Work and television
AbstractEvidence from a sample of countries show that people roughly spend as much time watching television as earning their living. Moreover, television viewing and work hours are positively correlated across countries. A simple model based on complementarities in the organization of free time is developed that explains such a pattern as resulting from multiple equilibria. In this model the equilibria can be inversely Pareto-ranked by their amount of television viewing. Arguments are offered to explain why in some countries a Pareto-inferior equilibrium might have come into being.
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Bibliographic InfoArticle provided by Elsevier in its journal European Journal of Political Economy.
Volume (Year): 21 (2005)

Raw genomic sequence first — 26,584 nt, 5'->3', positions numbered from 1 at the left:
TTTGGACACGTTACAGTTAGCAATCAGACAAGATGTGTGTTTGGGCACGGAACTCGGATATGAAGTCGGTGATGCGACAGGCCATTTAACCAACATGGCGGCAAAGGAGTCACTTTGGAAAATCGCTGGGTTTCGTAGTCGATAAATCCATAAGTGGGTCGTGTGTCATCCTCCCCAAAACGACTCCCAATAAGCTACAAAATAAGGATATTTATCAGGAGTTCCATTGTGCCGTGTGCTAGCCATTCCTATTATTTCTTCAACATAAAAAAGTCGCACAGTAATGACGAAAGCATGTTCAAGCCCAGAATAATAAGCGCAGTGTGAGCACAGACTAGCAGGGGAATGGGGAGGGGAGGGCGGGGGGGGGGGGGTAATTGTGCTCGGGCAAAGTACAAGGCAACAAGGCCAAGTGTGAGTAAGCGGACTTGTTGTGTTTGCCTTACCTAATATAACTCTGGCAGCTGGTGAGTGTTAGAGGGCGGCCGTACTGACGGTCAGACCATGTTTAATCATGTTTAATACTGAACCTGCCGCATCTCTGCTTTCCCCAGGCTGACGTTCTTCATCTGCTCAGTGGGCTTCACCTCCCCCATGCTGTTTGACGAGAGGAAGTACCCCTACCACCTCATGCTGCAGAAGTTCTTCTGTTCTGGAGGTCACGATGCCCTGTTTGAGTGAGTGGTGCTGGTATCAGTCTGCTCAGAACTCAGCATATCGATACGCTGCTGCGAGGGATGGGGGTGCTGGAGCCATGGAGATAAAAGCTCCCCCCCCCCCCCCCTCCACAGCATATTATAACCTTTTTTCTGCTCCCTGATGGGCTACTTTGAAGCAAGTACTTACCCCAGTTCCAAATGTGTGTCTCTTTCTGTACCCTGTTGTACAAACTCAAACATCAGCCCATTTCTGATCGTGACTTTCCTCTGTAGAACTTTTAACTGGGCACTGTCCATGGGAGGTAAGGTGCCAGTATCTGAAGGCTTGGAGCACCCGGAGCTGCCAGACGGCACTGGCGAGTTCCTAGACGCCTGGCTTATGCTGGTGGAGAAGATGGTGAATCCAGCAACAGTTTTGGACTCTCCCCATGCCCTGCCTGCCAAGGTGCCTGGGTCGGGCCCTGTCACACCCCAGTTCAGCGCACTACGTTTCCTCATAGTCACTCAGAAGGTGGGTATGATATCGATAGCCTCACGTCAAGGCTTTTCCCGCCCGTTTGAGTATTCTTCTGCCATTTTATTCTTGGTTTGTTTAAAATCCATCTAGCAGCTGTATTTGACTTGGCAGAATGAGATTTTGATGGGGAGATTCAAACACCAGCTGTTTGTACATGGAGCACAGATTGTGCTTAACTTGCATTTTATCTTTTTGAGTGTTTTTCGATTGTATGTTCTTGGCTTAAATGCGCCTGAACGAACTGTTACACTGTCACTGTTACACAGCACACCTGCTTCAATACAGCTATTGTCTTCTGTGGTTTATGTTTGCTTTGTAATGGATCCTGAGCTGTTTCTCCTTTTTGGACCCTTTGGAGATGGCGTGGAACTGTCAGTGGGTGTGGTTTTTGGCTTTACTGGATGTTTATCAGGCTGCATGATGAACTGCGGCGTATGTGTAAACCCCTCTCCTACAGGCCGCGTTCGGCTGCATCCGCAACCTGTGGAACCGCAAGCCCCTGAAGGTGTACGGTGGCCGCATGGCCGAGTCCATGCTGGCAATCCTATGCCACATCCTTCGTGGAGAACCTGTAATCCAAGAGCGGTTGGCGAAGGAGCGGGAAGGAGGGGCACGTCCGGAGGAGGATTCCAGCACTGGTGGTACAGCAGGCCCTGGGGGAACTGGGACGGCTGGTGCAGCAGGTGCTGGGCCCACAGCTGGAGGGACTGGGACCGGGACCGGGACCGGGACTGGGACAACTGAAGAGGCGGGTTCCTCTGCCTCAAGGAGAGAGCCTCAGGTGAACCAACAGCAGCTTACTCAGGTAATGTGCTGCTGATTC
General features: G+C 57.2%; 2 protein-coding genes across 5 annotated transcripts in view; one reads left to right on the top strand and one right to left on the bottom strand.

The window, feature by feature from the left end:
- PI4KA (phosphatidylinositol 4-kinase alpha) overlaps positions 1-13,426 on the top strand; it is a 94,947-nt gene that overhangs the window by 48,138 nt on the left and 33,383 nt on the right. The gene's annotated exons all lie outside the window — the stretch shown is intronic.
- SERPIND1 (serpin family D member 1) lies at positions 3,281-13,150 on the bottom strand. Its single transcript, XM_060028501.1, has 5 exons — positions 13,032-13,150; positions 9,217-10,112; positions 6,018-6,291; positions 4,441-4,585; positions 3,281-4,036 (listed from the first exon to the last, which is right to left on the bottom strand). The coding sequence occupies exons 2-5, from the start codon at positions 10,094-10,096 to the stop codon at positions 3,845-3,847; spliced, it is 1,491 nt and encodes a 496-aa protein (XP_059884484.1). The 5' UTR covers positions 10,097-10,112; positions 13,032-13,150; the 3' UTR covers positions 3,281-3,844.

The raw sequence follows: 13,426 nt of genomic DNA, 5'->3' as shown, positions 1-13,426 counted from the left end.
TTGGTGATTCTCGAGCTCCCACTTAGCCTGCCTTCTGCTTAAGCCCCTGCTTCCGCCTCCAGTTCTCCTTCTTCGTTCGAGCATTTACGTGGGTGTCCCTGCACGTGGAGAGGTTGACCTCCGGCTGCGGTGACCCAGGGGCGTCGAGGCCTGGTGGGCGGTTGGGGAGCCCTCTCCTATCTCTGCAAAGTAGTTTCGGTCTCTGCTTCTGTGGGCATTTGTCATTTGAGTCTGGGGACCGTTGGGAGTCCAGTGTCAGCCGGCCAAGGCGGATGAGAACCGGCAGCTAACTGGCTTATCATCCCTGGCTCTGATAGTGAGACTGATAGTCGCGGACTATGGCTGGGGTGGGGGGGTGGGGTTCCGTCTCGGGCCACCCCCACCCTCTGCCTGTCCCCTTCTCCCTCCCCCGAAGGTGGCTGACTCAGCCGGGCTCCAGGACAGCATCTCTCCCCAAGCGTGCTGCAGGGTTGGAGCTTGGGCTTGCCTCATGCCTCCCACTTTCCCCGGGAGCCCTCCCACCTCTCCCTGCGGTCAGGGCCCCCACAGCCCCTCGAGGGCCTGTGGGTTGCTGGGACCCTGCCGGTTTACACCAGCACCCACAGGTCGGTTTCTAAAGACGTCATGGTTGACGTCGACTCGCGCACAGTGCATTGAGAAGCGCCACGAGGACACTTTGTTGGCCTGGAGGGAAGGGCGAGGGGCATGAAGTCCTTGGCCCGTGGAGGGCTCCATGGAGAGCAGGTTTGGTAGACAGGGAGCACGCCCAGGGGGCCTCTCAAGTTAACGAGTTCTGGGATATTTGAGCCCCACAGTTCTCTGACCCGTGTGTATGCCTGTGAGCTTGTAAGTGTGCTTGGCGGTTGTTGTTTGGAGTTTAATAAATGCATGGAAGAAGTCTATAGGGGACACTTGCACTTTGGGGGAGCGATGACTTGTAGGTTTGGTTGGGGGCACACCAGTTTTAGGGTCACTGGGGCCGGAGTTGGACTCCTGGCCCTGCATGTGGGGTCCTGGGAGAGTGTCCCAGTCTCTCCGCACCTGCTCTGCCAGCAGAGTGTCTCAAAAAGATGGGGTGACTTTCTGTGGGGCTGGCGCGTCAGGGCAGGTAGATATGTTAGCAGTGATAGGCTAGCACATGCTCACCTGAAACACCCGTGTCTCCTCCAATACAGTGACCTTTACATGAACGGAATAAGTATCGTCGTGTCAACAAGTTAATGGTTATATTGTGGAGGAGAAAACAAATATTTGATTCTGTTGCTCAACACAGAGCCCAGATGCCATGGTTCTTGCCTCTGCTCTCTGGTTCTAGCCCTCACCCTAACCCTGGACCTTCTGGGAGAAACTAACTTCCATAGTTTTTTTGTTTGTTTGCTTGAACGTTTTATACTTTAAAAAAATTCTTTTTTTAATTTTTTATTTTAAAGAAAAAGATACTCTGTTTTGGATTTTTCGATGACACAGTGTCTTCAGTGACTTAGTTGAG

Issue (Month): 1 (March)
Contact details of provider:
Web page: http://www.elsevier.com/locate/inca/505544
Other versions of this item:
- Giacomo Corneo, 2002. "Work and Television," CESifo Working Paper Series 829, CESifo Group Munich.
- Corneo, Giacomo, 2002. "Work and Television," CEPR Discussion Papers, C.E.P.R. Discussion Papers 3373, C.E.P.R. Discussion Papers.
- Corneo, Giacomo, 2001. "Work and Television," IZA Discussion Papers 376, Institute for the Study of Labor (IZA).
- D10 - Microeconomics - - Household Behavior - - - General
- H00 - Public Economics - - General - - - General
- J20 - Labor and Demographic Economics - - Demand and Supply of Labor - - - General
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